In the segment for freehold apartments, the highest average asking prices in the first half of 2023 were also found in the Bavarian capital, at 8,976 euros per square meter. Meanwhile in Hamburg, the average price per square meter was 6,263 euros, with 6,262 euros recorded in Frankfurt am Main and 5,846 euros in Berlin. In Düsseldorf, apartments went on the market for an average price of 5,170 euros per square meter; in Stuttgart the average price was 4,978 euros per square meter and in Cologne 4,853 euros per square meter.

The price corrections registered in recent past months were especially noticeable in simple and average locations, whereas prices in good and very good locations were often more stable – due to the fact that buyers in these locations usually preside over a higher share of equity and are less dependent on the development of interest rates for mortgage lending. “In general, the new market climate is currently opening up good entry opportunities for buyers with private equity in many markets that were not previously accessible to them,” Till-Fabian Zalewski states.

Growing demand for advice on energy-efficient refurbishment – market expertise required

Following the most recent decisions by the German government as part of their plan to achieve their set climate targets, energy efficiency is now becoming the most important differentiating factor for residential properties alongside location. High renovation costs and increased energy prices make properties with good energy-efficient standards particularly attractive to buyers. For this reason, houses in the highest energy efficiency classes will continue to be in particularly high demand, and prices will remain steady or even on a rising trajectory in some cases. Properties in need of renovation, on the other hand, are more difficult to sell. “Due to the increasingly strict legislation, this market differentiation is set to come to a head and the need for professional advice – especially for owners of properties with low energy efficiency classes – will continue to increase in the coming years,” says Till-Fabian Zalewski, adding: "Addressing this requires in-depth market expertise from experienced and top-trained real estate consultants."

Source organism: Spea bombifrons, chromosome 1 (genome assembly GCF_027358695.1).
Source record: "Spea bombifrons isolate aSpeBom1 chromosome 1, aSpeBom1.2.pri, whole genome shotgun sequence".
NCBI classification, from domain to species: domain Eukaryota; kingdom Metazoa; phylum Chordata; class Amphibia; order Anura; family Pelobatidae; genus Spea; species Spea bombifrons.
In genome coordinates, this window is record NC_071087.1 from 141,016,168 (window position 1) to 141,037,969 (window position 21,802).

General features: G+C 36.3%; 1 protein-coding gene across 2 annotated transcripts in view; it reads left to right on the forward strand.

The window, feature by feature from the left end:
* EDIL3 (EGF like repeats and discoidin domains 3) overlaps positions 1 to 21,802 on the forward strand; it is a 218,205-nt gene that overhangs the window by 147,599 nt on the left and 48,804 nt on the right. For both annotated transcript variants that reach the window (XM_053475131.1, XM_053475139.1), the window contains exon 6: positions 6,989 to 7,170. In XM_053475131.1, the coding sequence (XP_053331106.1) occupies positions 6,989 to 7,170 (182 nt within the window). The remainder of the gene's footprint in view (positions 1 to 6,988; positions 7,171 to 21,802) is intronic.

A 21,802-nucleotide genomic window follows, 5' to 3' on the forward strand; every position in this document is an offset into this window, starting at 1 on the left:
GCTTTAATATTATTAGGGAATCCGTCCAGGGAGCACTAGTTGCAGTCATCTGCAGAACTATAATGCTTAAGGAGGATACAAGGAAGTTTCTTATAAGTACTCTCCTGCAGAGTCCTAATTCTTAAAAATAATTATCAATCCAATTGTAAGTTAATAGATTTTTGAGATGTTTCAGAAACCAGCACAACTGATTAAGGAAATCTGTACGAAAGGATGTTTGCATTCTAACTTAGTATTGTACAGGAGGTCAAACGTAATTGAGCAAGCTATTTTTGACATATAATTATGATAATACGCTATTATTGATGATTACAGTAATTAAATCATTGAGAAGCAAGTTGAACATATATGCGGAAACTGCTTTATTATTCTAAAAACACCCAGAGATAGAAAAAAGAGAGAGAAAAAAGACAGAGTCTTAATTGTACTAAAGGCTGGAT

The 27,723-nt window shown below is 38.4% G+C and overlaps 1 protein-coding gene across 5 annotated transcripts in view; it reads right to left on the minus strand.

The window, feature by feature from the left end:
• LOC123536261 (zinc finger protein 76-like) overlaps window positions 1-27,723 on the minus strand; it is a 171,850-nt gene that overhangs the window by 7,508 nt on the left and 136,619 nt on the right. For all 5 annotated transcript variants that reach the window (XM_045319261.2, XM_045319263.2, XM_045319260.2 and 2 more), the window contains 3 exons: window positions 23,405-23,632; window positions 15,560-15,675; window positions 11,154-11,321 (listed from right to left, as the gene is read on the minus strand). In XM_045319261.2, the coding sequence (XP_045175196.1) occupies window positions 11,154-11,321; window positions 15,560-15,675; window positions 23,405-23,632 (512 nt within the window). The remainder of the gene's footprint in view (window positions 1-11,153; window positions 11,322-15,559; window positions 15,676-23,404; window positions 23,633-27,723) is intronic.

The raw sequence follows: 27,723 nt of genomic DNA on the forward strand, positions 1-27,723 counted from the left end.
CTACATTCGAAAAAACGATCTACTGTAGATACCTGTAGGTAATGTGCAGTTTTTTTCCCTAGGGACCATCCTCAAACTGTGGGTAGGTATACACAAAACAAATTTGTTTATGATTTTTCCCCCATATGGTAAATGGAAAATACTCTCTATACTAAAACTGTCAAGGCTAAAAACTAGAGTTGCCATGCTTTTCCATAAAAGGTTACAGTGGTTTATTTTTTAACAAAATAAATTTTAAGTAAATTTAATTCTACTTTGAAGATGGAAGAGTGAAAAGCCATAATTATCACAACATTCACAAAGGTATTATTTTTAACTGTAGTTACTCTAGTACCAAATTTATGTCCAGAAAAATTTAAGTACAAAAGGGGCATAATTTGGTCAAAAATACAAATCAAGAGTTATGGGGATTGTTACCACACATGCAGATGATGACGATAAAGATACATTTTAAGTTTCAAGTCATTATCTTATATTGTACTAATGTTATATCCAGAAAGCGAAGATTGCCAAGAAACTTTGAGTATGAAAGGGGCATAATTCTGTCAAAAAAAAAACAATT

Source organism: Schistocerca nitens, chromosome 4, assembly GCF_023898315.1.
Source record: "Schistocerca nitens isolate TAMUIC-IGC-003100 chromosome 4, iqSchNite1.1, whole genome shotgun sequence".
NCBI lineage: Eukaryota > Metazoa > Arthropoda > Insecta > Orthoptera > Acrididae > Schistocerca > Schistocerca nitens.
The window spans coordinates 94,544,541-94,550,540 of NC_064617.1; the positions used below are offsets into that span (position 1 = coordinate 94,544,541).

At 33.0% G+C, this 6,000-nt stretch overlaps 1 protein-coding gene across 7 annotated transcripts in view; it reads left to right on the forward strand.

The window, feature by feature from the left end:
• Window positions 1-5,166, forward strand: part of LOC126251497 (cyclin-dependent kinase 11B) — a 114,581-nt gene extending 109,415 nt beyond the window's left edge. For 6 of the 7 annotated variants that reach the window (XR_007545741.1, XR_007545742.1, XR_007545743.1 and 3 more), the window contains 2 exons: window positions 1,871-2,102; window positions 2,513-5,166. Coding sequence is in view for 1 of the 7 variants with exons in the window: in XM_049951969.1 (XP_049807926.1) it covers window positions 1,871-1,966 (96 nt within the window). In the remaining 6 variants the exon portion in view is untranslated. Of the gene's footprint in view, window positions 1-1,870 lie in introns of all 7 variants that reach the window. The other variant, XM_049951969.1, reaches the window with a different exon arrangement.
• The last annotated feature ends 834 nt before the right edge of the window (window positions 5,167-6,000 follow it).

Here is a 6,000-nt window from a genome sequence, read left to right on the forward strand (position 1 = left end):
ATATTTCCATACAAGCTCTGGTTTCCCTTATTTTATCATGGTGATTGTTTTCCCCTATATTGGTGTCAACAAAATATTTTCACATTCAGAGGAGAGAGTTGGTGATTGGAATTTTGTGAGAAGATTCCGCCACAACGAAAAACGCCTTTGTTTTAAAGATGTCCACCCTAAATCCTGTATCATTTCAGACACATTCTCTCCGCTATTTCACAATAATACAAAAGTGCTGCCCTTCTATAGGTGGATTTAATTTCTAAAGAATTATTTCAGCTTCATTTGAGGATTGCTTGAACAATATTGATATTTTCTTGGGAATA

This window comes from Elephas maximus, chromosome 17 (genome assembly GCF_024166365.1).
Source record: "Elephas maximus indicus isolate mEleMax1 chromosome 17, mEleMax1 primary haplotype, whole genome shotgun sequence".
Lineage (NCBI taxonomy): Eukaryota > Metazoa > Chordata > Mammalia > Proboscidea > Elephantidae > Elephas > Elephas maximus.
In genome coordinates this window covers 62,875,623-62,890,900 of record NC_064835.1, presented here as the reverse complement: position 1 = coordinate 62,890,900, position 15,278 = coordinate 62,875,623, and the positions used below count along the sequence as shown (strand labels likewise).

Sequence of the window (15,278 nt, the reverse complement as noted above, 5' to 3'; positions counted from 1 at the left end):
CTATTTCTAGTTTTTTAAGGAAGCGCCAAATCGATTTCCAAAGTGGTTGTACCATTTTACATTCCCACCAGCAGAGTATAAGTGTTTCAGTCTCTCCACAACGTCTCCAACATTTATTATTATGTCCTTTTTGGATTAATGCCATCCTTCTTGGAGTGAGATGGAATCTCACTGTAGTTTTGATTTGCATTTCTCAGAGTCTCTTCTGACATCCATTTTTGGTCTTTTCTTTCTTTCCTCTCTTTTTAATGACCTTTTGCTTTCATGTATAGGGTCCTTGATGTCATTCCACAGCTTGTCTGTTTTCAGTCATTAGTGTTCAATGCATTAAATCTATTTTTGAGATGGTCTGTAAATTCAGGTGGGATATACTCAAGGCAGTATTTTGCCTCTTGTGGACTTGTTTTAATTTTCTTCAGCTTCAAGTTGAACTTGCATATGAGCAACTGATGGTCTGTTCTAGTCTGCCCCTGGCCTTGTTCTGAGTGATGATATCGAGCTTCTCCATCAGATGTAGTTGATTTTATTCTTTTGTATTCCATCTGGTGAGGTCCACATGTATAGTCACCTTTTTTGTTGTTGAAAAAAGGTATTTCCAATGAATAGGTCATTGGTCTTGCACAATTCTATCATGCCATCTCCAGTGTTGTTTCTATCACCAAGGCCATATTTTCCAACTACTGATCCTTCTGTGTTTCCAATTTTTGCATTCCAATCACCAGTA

Outlook: Renewed price rises possible in long term due to lack of construction activity

The short to medium-term development of the residential real estate market is currently not easy to forecast, as it will depend heavily on the future development of inflation rates and interest rates. In prime locations in many towns and cities, Engel & Völkers is expecting prices to rise again in the coming six to twelve months. Nonetheless, stricter lending conditions and high construction costs are also causing construction activity to slow significantly, meaning that a further drop in completion rates can also be expected in the coming years. In the long term, this could then result in a renewed excess demand once again in Germany’s most popular cities, if it transpires that urgently needed new real estate is not being created. Consequently, it is possible that prices will rise once again in the coming years. “Buyers are scrutinizing the quality and location of properties even more closely than in the past. This means that professional advice from experienced market experts will become even more crucial in the future,” says Till-Fabian Zalewski.